Courses are designed to keep sociologists abreast of recent scholarly trends and developments. These intensive sessions are led by expert instructors who are considered to be at the forefront of a given field. Course instructors are urged to prepare reading lists, teaching materials (e.g., handouts, etc.), and to use the same teaching techniques they would use in advanced graduate courses. If you have cutting-edge methodological or theoretical knowledge in an important area, or know a colleague who has such expertise, submit a proposal for a course. Participants in courses register in advance and pay a small fee to cover cost of materials.

Guidelines for Session Proposals

Thematic Session, Special Session, and Regional Spotlight Session proposals must include:

Author Meets Critics Session proposals must include:

Workshop proposals must include:

Course proposals must include:

Organizer Eligibility. All session organizers must be members of ASA. Students are not eligible to serve as sole organizers of invited sessions.

Deadlines. Proposals for Thematic Sessions are due by November 13, 2015. Proposals for all other sessions are due by February 5, 2016.

Submission. Proposals should be submitted through the online module located on the 2017 Annual Meeting website. The module will ensure the proper transmission of proposals to the Program Committee–do not mail or e-mail proposals directly to Program Committee members.

The following list is illustrative of the types of topics the 2017 Program Committee would like to have on the table:

  • Maximizing sociology’s impact on social and cultural change
  • Destigmatization processes: new approaches for the study of social inclusion
  • Morality and inequality: an alternative to moral psychology
  • Spatial and symbolic boundaries: a new challenge for urban sociology
  • Occupational cultures and micro inequalities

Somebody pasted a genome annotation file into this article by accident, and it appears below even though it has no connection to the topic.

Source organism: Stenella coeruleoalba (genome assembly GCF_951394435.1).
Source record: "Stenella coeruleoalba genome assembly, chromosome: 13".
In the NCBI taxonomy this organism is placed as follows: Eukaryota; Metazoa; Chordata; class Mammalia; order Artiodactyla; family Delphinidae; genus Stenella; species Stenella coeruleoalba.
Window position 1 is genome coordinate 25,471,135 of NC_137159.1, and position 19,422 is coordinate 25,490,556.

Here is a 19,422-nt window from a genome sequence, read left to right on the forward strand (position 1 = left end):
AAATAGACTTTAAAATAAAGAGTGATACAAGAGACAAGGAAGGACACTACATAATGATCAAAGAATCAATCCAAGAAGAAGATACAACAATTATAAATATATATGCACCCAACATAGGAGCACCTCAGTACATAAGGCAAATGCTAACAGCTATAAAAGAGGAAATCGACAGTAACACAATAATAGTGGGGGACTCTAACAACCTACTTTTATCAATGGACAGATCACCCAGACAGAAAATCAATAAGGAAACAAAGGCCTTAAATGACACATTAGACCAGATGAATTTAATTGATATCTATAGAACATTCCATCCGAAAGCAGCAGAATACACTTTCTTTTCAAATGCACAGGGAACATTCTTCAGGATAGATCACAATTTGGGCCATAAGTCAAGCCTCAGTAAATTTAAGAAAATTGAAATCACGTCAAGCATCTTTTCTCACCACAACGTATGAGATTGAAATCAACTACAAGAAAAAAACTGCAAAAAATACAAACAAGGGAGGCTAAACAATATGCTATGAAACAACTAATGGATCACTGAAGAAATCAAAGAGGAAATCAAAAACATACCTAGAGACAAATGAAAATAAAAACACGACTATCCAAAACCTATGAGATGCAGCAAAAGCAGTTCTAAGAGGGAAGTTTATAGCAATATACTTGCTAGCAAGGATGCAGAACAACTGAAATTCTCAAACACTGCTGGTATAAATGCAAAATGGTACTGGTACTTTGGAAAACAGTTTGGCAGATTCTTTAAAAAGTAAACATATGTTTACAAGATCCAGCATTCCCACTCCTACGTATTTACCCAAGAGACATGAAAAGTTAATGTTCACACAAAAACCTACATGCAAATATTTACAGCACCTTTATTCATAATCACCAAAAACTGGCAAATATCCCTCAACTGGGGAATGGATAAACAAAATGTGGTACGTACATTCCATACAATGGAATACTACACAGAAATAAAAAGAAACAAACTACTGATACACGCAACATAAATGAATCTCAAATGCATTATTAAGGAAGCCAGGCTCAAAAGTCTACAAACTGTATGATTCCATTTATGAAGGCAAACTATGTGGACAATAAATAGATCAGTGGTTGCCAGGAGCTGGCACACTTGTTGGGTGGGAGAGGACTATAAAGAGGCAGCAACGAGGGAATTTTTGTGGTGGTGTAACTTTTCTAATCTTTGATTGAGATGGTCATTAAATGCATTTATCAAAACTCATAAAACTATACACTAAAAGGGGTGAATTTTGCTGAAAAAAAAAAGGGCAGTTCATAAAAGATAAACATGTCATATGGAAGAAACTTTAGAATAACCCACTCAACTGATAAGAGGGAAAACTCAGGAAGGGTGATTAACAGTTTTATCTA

• The roles of institutions and cultural processes in health, illness, disabilityand help-seeking behaviors
  • The cultural turn in demography
  • When ethnoracial groups had “a culture:” beyond essentialism in the sociology of ethnicity and immigration
  • Meaning making and misery: recent developments in the study of extreme poverty
  • Culture in racial domination: competing paradigms
  • Financialization as culture
  • The interaction of political and cultural processes in opportunity hoarding and closure
  • Strengthening the dialogue between cultural analysis and population health
  • The relationship between network effects and cultural processes
  • The salience of religion as a dimension of group boundaries around the world
  • The co-evolution of cultural and economic sociology: how markets became cultural
  • Theorizing a cumulative program for the study of intersectionality
  • The boundedness of organizations and fields
  • Innovation, technology and social media as cultural divides
  • Narratives and emotions in the study of social movements: what is next?
  • The impact of neoliberalism on scripts of personhood
  • Decentering the West: The global south and the new cultural world order
  • Work and gender: how cultural scripts enable and constrain social change
  • The relationship between normativity, pleasure, and gender inequality
  • Empirical approaches to shifting cultures of sexual violence
  • Culture and labor: from resistance studies to the new sociology of work
  • Beyond social reproduction: culture and identity in the sociology of education and higher education
  • Globalization of the art world and inequalities
  • Globalization of evaluation and consequences for inequalities
  • Cultures of health and the challenges of class inclusion
  • Science, knowledge, and cultures of expertise
  • Narratives and institutions in the study of law and society
  • The Bourdieusian and post-Bourdieusian agendas: omnivoriousness, multiple forms of capital, and field analysis
  • Evaluation, standardization, rationalization, and the audit society
  • The persistent micro-dynamics of male and white privilege in academia
  • Beyond the sixties’ culture/structure binary: Sociology’s responses to behavioral economics and cognitive science
  • Methodological pluralism and the politics of methods